Abstract: This study provides a formal analysis of the customer targeting decision problem in settings where the cost for marketing action is stochastic and proposes a framework to efficiently estimate the decision variables for campaign profit optimization. Targeting a customer is profitable if the positive impact of the marketing treatment on the customer and the associated profit to the company is higher than the cost of the treatment. While there is a growing literature on developing causal or uplift models to identify the customers who are impacted most strongly by the marketing action, no research has investigated optimal targeting when the costs of the action are uncertain at the time of the targeting decision. Because marketing incentives are routinely conditioned on a positive response by the customer, e.g. a purchase or contract renewal, stochastic costs are ubiquitous in direct marketing and customer retention campaigns. This study makes two contributions to the literature, which are evaluated on a coupon targeting campaign in an e-commerce setting. First, the authors formally analyze the targeting decision problem under response-dependent costs. Profit-optimal targeting requires an estimate of the treatment effect on the customer and an estimate of the customer response probability under treatment. The empirical results demonstrate that the consideration of treatment cost substantially increases campaign profit when used for customer targeting in combination with the estimation of the average or customer-level treatment effect. Second, the authors propose a framework to jointly estimate the treatment effect and the response probability combining methods for causal inference with a hurdle mixture model. The proposed causal hurdle model achieves competitive campaign profit while streamlining model building. The code for the empirical analysis is available on Github.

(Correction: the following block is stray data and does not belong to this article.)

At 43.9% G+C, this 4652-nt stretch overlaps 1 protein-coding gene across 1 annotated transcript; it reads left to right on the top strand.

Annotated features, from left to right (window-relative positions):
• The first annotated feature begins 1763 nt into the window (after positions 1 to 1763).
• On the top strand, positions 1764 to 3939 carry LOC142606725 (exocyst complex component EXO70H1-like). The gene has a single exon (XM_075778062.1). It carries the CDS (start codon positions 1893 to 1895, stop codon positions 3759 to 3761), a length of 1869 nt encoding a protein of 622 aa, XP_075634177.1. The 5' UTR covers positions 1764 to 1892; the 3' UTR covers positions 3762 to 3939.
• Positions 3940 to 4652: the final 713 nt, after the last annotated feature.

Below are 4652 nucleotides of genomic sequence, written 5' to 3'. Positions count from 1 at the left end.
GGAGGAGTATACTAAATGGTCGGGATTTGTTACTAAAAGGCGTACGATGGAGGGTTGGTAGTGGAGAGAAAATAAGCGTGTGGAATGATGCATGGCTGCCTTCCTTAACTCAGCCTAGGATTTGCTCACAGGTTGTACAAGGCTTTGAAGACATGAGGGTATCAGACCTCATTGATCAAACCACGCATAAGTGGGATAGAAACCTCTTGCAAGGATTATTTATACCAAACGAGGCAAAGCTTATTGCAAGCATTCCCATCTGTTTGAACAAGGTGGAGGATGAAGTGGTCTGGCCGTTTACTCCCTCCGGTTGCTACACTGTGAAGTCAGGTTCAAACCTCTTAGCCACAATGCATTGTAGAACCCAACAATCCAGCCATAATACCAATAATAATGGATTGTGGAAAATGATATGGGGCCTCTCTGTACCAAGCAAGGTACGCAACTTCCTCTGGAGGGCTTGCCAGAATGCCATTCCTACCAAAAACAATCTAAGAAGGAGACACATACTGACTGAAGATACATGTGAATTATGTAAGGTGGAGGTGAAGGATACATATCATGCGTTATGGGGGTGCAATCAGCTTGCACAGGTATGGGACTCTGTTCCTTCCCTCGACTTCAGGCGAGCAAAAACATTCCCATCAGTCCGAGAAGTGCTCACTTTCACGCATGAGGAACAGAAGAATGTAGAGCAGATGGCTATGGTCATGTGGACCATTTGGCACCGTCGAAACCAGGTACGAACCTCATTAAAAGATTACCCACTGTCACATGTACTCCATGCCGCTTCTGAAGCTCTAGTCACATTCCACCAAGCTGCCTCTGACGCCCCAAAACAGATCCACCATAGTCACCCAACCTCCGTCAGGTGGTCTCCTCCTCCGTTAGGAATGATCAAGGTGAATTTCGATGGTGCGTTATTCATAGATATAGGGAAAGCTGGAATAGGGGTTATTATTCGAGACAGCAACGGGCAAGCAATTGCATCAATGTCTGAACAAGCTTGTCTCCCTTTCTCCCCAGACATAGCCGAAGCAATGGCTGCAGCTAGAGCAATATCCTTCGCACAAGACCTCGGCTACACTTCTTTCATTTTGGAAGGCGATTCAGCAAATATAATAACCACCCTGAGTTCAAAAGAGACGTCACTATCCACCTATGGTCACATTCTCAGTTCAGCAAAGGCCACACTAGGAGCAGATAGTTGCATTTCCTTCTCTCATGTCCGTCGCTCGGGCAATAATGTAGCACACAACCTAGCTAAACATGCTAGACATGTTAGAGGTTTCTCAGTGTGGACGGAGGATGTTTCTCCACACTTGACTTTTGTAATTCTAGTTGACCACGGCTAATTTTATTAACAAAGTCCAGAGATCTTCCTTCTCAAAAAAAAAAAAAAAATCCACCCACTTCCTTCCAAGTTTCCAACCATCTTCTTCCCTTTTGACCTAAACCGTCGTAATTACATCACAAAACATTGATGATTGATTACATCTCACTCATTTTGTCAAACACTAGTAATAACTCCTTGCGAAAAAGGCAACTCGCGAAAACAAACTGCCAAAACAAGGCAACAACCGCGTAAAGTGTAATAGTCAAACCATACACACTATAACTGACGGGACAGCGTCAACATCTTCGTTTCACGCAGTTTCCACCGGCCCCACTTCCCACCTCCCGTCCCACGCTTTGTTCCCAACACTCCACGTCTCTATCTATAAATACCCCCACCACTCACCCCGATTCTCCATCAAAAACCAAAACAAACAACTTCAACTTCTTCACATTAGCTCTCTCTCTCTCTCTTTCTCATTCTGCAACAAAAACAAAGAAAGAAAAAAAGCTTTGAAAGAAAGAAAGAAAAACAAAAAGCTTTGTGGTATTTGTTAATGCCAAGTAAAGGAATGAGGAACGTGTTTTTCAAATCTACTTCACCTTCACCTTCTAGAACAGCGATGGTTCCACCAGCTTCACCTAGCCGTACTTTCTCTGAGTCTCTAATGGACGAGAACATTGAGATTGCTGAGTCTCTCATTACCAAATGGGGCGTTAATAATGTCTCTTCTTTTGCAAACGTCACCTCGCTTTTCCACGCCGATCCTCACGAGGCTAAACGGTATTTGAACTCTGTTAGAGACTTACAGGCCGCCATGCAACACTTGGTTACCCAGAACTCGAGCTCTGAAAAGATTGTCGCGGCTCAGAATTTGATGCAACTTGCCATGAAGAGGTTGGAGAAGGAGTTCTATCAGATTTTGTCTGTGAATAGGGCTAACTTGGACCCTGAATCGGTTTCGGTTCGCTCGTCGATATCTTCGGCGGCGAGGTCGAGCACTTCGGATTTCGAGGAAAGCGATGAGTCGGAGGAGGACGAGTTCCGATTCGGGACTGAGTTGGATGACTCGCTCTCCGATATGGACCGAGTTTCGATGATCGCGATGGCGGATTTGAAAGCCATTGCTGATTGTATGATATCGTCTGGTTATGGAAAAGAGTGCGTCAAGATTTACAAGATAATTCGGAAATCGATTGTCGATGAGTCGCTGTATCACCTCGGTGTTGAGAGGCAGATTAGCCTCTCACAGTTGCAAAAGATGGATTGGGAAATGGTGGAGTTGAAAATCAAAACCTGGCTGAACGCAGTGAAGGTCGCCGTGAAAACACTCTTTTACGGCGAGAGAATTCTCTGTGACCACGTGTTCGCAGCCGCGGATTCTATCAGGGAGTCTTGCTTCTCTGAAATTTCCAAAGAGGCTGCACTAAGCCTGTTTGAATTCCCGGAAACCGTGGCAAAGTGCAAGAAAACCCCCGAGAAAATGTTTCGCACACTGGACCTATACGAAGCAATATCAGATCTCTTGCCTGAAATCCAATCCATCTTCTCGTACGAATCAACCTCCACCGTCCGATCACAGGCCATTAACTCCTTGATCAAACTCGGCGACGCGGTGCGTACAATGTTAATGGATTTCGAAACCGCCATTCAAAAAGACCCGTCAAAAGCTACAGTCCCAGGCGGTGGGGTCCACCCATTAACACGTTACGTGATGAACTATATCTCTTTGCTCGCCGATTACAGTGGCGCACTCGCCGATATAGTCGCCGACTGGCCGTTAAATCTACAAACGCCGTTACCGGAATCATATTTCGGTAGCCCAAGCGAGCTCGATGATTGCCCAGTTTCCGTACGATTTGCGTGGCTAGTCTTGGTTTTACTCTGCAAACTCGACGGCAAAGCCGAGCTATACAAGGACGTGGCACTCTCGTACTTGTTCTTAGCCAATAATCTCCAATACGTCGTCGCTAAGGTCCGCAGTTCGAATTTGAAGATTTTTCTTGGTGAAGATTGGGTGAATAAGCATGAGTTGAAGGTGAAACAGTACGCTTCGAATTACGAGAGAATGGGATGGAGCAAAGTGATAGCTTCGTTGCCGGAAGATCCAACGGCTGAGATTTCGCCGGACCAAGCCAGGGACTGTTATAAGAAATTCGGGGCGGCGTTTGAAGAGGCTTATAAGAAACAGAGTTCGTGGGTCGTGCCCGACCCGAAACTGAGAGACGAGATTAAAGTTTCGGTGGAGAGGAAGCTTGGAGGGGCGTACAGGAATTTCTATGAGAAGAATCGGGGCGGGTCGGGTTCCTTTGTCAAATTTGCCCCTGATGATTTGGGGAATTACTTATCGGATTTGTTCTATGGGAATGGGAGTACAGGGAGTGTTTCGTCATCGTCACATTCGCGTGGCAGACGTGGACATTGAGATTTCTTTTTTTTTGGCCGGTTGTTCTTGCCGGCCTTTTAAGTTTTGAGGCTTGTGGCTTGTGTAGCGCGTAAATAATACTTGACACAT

Date: 2020–03